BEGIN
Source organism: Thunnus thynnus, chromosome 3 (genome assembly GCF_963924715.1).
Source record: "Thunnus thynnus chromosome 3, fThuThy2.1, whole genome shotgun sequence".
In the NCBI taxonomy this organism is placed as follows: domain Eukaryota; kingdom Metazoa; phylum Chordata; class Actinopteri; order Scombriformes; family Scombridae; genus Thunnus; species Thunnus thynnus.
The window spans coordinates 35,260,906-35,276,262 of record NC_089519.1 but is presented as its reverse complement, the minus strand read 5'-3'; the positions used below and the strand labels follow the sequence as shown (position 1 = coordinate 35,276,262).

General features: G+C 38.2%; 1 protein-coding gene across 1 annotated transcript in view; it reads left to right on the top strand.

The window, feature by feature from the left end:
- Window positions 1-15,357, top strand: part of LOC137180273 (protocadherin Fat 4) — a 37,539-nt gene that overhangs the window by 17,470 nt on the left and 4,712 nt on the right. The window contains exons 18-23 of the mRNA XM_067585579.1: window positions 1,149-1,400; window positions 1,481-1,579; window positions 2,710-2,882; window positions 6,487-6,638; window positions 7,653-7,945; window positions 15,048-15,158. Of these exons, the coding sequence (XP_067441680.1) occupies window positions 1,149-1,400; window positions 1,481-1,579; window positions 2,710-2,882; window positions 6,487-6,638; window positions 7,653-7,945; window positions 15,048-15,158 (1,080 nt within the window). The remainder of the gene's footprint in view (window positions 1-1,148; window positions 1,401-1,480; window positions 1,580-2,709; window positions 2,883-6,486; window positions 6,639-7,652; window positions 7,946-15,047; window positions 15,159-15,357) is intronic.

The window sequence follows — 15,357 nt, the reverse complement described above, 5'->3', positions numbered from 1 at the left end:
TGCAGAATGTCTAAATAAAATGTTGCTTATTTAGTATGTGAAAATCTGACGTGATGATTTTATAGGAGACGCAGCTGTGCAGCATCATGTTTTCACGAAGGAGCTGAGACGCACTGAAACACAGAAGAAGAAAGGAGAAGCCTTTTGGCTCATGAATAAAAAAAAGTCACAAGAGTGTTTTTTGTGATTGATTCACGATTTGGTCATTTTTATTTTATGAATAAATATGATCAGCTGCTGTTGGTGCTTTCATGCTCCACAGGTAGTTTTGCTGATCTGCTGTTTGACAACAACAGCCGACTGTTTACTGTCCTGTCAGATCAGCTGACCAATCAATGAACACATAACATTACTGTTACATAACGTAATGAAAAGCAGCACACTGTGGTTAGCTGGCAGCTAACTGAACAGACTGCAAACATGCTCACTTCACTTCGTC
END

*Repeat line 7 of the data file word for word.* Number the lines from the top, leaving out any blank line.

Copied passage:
- Window positions 1-15,357, top strand: part of LOC137180273 (protocadherin Fat 4) — a 37,539-nt gene that overhangs the window by 17,470 nt on the left and 4,712 nt on the right. The window contains exons 18-23 of the mRNA XM_067585579.1: window positions 1,149-1,400; window positions 1,481-1,579; window positions 2,710-2,882; window positions 6,487-6,638; window positions 7,653-7,945; window positions 15,048-15,158. Of these exons, the coding sequence (XP_067441680.1) occupies window positions 1,149-1,400; window positions 1,481-1,579; window positions 2,710-2,882; window positions 6,487-6,638; window positions 7,653-7,945; window positions 15,048-15,158 (1,080 nt within the window). The remainder of the gene's footprint in view (window positions 1-1,148; window positions 1,401-1,480; window positions 1,580-2,709; window positions 2,883-6,486; window positions 6,639-7,652; window positions 7,946-15,047; window positions 15,159-15,357) is intronic.